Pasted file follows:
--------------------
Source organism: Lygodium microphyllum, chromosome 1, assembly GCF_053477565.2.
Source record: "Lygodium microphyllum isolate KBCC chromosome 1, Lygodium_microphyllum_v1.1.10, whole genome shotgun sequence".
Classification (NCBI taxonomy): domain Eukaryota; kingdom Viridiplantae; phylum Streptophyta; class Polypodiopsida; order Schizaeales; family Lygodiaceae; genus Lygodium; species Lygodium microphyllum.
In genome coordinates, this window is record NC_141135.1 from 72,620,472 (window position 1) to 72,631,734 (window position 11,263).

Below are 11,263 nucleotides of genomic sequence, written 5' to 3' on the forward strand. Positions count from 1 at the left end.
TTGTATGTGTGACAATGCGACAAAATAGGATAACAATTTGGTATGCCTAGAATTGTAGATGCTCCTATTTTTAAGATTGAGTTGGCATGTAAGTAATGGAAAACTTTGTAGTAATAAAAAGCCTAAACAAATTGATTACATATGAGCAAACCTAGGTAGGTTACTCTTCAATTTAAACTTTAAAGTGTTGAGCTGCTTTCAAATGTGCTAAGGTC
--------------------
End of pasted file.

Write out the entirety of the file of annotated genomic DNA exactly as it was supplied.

Source organism: Lygodium microphyllum, chromosome 1, assembly GCF_053477565.2.
Source record: "Lygodium microphyllum isolate KBCC chromosome 1, Lygodium_microphyllum_v1.1.10, whole genome shotgun sequence".
Classification (NCBI taxonomy): domain Eukaryota; kingdom Viridiplantae; phylum Streptophyta; class Polypodiopsida; order Schizaeales; family Lygodiaceae; genus Lygodium; species Lygodium microphyllum.
In genome coordinates, this window is record NC_141135.1 from 72,620,472 (window position 1) to 72,631,734 (window position 11,263).

Below are 11,263 nucleotides of genomic sequence, written 5' to 3' on the forward strand. Positions count from 1 at the left end.
TTGTATGTGTGACAATGCGACAAAATAGGATAACAATTTGGTATGCCTAGAATTGTAGATGCTCCTATTTTTAAGATTGAGTTGGCATGTAAGTAATGGAAAACTTTGTAGTAATAAAAAGCCTAAACAAATTGATTACATATGAGCAAACCTAGGTAGGTTACTCTTCAATTTAAACTTTAAAGTGTTGAGCTGCTTTCAAATGTGCTAAGGTC